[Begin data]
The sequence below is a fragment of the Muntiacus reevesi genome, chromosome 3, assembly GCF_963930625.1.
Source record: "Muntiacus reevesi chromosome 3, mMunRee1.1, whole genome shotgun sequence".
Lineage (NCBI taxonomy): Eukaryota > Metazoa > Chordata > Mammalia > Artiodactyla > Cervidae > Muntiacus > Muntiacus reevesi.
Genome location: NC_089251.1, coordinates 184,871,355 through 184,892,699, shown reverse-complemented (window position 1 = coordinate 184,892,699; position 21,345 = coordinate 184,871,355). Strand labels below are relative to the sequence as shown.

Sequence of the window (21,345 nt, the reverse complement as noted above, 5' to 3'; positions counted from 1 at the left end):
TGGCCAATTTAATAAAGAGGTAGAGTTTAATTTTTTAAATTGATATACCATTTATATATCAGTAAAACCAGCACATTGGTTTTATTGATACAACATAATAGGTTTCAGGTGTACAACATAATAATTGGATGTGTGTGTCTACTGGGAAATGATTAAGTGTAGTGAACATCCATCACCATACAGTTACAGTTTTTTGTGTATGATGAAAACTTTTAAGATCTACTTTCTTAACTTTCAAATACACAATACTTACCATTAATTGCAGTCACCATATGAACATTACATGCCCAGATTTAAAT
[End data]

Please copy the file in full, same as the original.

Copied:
The sequence below is a fragment of the Muntiacus reevesi genome, chromosome 3, assembly GCF_963930625.1.
Source record: "Muntiacus reevesi chromosome 3, mMunRee1.1, whole genome shotgun sequence".
Lineage (NCBI taxonomy): Eukaryota > Metazoa > Chordata > Mammalia > Artiodactyla > Cervidae > Muntiacus > Muntiacus reevesi.
Genome location: NC_089251.1, coordinates 184,871,355 through 184,892,699, shown reverse-complemented (window position 1 = coordinate 184,892,699; position 21,345 = coordinate 184,871,355). Strand labels below are relative to the sequence as shown.

Sequence of the window (21,345 nt, the reverse complement as noted above, 5' to 3'; positions counted from 1 at the left end):
TGGCCAATTTAATAAAGAGGTAGAGTTTAATTTTTTAAATTGATATACCATTTATATATCAGTAAAACCAGCACATTGGTTTTATTGATACAACATAATAGGTTTCAGGTGTACAACATAATAATTGGATGTGTGTGTCTACTGGGAAATGATTAAGTGTAGTGAACATCCATCACCATACAGTTACAGTTTTTTGTGTATGATGAAAACTTTTAAGATCTACTTTCTTAACTTTCAAATACACAATACTTACCATTAATTGCAGTCACCATATGAACATTACATGCCCAGATTTAAAT